It looks like you're using an Ad Blocker.
Please white-list or disable AboveTopSecret.com in your ad-blocking tool.
Some features of ATS will be disabled while you continue to use an ad-blocker.
originally posted by: Lucid Lunacy
a reply to: Atsbhct
why is he entitled to 2 million dollars
He was subsequently thrown in jail for 100 days because he wouldn't attend the program [he requested a secular one]. More than 3 months in jail. I'm fine with this settlement.
he might just spend on more methamphetamine?
'Might' being the operative word. Lets hope 100 days was long enough to kick the habit.
originally posted by: LoneCloudHopper2
a reply to: jrod
No, it is true. Religious refers to a religion. AA, from the very start, was non-religious spiritual.
originally posted by: MystikMushroom
a reply to: liejunkie01
And when you don't "buy in" (or at least pretend to) I bet you get iced out pretty quick, don't you?
AA isn't treatment or rehab -- it's a social support system. If you don't go along with the crowd, you'll be made into an outsider...and what good does that do for someone who wants help?
originally posted by: MystikMushroom
a reply to: Annee
Look up "Oxford Group" ... Bill Wilson, AA's founder was a member. The Oxford Group. I'm on my phone right now so I have to keep it short until later.
Much of what AA espouses is what you would find in a narcissistic relationship.
So at least it seems that AA is better than nothing, right? Not so fast, says Deborah A. Dawson, a respected epidemiologist at the National Institute on Alcohol Abuse and Alcoholism. In her 2005 article in the journal Addiction, Dawson pointed out that many health problems often improve on their own through what’s known as "spontaneous remission." Everyone gets over a flu or a headache, sometimes even without Nyquil or common aspirin. She calculated that the natural rate of recovery for alcoholism was 24.4 percent. In other words, over the course of one year, a quarter of alcoholics got tired and just gave up. No meetings. No treatment. No nothing. They just woke up one day and said, "Enough."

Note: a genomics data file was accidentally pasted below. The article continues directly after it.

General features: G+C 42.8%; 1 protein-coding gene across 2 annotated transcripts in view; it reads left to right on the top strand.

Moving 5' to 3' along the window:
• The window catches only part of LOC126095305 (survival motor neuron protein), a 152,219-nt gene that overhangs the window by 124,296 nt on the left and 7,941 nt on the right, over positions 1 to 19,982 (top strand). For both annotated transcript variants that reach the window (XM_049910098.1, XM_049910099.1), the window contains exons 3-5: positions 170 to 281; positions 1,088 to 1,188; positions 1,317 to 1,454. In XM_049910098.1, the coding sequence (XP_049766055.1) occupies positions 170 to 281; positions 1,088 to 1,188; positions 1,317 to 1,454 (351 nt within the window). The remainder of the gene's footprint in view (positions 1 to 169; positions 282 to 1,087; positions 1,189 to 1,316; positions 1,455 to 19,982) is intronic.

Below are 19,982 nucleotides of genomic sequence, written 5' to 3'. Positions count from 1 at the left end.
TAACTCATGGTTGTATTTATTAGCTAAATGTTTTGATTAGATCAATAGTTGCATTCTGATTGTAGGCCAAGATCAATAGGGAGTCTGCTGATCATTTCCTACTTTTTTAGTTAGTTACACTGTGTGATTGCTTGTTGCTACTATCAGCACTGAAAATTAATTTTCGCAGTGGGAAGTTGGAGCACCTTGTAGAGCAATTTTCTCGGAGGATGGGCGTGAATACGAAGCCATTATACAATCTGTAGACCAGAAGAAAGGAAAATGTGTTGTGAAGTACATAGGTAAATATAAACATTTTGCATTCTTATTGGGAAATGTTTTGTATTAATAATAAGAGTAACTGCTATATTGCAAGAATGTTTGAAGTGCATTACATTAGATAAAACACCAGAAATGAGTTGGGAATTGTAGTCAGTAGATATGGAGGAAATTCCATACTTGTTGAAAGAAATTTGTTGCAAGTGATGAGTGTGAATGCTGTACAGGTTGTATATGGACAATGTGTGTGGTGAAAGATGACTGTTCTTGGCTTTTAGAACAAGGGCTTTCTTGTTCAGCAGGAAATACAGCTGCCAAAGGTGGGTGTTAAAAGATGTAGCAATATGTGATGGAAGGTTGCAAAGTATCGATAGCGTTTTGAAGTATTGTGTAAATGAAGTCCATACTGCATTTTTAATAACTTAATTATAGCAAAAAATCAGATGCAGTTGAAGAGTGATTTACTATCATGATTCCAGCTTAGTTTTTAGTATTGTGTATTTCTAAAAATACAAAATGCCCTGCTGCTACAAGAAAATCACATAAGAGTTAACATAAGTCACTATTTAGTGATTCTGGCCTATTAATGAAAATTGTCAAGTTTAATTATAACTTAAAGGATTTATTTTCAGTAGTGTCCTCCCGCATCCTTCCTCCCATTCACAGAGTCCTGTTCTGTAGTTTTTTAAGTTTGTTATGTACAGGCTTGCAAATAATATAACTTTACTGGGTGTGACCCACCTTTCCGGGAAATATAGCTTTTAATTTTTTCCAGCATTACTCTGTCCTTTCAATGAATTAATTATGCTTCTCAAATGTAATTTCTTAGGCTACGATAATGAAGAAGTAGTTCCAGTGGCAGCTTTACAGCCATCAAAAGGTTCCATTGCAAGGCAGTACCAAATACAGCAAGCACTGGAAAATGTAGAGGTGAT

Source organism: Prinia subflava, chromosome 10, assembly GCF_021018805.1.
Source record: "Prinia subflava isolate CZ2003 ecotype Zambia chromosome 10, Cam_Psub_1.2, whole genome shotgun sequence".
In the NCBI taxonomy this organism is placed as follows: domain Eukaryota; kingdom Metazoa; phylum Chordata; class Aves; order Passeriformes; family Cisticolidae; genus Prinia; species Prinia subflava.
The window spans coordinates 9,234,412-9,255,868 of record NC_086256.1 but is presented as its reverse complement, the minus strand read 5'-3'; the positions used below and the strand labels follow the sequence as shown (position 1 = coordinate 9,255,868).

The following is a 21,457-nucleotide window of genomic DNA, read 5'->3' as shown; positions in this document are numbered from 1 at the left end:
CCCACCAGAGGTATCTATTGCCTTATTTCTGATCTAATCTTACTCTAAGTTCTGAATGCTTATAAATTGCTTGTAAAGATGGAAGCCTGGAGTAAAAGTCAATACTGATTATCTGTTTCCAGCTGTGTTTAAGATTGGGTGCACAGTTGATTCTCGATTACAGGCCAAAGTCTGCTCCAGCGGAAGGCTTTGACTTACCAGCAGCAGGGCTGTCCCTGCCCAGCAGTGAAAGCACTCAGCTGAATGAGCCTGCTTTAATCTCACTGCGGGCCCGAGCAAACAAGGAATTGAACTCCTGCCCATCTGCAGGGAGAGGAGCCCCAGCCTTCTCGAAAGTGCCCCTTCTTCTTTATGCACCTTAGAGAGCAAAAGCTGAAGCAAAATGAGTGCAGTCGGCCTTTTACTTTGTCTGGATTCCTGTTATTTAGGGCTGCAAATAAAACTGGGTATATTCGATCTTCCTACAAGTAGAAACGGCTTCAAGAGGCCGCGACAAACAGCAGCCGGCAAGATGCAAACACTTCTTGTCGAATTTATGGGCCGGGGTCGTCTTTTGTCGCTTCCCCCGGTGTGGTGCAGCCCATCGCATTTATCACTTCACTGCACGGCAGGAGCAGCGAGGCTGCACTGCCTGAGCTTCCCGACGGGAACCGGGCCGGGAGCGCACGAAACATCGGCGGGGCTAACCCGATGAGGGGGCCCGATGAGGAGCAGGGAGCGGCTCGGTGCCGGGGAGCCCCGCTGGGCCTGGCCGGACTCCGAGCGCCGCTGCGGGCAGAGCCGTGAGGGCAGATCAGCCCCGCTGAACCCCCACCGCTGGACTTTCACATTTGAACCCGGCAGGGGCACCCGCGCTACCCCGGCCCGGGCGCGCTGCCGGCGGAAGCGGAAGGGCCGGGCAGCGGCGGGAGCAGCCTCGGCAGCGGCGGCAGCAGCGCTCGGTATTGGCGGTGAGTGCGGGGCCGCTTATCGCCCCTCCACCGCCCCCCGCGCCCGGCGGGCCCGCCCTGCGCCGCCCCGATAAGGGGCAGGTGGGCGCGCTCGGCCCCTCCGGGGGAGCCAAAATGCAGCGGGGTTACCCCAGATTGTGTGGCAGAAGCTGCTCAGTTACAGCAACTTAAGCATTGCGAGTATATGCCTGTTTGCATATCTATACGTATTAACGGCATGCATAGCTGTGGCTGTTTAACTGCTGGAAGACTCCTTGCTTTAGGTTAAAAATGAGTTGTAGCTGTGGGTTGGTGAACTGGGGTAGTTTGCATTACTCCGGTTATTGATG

The psychiatrist has spent more than 20 years studying and treating addiction. His latest book on the subject is The Sober Truth: Debunking the Bad Science Behind 12-Step Programs and the Rehab Industry. Dodes tells NPR's Arun Rath that 12-step recovery simply doesn't work, despite anecdotes about success. "We hear from the people who do well; we don't hear from the people who don't do well," he says.
There is a large body of evidence now looking at AA success rate, and the success rate of AA is between 5 and 10 percent. Most people don't seem to know that because it's not widely publicized. ... There are some studies that have claimed to show scientifically that AA is useful. These studies are riddled with scientific errors and they say no more than what we knew to begin with, which is that AA has probably the worst success rate in all of medicine.
It's not only that AA has a 5 to 10 percent success rate; if it was successful and was neutral the rest of the time, we'd say OK. But it's harmful to the 90 percent who don't do well. And it's harmful for several important reasons. One of them is that everyone believes that AA is the right treatment. AA is never wrong, according to AA. If you fail in AA, it's you that's failed.
Earlier that evening, Thacher had visited and tried to persuade him to turn himself over to the care of a Christian deity who would liberate him from alcohol. According to Wilson, while lying in bed depressed and despairing, he cried out, "I'll do anything! Anything at all! If there be a God, let Him show Himself!" He then had the sensation of a bright light, a feeling of ecstasy, and a new serenity. He never drank again for the remainder of his life.